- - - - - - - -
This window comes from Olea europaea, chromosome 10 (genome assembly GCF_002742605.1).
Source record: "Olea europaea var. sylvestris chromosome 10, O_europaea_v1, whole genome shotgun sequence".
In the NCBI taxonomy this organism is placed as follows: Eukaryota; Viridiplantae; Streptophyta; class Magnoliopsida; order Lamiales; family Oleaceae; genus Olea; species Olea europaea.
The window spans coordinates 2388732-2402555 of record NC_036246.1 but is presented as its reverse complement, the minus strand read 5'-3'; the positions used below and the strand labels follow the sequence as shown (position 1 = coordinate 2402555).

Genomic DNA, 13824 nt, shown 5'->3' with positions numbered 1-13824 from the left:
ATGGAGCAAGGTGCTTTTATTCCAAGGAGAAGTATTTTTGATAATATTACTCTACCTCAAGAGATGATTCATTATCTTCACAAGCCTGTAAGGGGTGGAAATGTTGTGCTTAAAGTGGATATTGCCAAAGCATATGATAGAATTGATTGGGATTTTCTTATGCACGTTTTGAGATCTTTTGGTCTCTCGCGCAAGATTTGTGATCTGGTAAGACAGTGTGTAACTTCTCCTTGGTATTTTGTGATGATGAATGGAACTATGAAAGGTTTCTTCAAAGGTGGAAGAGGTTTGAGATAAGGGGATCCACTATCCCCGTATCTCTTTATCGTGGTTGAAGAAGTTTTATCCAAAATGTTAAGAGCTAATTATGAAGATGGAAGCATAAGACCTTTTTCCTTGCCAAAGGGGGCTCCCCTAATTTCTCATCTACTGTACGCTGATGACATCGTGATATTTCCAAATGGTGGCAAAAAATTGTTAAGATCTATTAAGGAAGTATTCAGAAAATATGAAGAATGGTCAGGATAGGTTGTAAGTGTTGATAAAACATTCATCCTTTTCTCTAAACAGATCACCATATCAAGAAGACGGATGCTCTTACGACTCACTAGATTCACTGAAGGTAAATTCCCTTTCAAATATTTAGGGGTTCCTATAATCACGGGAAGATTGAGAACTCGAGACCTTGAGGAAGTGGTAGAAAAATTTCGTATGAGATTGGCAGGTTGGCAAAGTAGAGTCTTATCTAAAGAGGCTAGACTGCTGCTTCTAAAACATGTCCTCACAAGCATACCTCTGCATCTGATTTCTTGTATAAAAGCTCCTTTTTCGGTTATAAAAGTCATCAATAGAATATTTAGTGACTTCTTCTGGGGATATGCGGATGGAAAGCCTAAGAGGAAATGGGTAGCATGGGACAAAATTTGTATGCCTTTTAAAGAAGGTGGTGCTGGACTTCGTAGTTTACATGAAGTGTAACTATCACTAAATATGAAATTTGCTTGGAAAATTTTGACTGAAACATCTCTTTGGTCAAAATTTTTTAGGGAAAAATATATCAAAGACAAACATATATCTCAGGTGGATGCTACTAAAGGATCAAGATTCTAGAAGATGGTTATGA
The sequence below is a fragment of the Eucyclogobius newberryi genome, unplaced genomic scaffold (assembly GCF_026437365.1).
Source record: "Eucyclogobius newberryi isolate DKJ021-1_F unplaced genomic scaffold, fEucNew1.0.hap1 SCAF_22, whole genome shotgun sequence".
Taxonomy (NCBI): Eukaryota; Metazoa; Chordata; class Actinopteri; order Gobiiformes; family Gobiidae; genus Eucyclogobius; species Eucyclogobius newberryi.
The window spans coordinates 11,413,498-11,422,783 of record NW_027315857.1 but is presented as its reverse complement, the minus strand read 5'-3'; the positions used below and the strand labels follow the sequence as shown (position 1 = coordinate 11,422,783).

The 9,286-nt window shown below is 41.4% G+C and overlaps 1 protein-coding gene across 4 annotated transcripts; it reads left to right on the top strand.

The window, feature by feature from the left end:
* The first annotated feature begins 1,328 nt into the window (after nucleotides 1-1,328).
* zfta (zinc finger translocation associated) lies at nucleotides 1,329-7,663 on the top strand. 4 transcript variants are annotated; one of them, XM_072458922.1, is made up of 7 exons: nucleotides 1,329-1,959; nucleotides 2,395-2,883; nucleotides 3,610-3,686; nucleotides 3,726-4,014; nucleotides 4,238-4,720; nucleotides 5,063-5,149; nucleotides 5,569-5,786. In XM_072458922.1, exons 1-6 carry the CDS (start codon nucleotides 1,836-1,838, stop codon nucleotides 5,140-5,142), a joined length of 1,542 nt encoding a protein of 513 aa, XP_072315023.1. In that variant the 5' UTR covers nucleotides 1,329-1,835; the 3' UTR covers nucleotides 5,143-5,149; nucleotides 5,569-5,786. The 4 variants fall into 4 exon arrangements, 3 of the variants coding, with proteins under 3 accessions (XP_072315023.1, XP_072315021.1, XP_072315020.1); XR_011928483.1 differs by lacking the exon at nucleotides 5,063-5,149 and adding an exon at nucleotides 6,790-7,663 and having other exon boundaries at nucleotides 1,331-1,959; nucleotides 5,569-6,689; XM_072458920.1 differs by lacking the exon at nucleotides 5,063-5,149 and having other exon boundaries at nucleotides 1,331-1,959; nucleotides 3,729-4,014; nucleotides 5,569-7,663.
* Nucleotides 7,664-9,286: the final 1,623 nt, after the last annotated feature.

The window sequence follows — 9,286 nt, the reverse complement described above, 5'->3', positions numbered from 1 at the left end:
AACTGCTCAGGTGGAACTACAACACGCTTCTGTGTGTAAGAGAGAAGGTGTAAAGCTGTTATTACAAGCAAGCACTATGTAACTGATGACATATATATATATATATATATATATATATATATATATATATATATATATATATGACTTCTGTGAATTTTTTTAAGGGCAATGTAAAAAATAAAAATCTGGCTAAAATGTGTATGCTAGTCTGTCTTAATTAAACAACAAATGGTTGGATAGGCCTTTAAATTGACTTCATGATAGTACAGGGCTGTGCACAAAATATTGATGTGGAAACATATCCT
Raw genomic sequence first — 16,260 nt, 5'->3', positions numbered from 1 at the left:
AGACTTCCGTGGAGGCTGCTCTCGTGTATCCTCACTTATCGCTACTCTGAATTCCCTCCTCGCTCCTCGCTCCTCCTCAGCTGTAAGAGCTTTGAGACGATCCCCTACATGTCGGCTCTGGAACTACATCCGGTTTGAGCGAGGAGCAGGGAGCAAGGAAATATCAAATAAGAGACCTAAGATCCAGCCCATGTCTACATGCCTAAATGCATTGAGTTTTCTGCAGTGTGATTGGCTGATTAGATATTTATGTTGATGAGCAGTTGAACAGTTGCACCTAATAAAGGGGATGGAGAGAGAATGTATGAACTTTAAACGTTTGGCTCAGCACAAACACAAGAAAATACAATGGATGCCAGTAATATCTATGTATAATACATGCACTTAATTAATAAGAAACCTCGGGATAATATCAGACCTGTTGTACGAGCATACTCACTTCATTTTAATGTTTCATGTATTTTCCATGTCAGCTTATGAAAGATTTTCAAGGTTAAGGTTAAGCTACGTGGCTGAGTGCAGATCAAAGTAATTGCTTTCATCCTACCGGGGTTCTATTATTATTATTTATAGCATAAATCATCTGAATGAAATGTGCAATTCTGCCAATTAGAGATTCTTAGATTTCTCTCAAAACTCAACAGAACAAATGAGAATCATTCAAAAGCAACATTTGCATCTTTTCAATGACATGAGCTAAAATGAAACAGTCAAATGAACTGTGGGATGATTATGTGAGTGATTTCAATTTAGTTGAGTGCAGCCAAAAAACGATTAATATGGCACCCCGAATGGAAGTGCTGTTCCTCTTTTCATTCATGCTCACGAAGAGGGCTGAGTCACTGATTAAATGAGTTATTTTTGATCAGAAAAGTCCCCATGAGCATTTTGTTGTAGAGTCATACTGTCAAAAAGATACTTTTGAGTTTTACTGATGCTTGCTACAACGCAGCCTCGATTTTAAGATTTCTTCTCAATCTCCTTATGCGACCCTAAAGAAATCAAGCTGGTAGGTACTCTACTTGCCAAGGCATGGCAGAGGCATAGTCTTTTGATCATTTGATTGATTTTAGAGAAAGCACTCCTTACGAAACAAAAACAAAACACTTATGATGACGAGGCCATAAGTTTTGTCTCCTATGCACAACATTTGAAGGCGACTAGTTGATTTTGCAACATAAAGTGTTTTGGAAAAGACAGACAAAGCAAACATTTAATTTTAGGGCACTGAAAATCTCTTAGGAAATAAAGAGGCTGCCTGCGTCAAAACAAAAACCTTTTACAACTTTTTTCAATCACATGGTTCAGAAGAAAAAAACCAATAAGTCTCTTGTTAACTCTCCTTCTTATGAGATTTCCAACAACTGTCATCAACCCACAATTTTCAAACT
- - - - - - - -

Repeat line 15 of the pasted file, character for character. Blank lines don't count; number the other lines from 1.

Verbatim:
* Nucleotides 7,664-9,286: the final 1,623 nt, after the last annotated feature.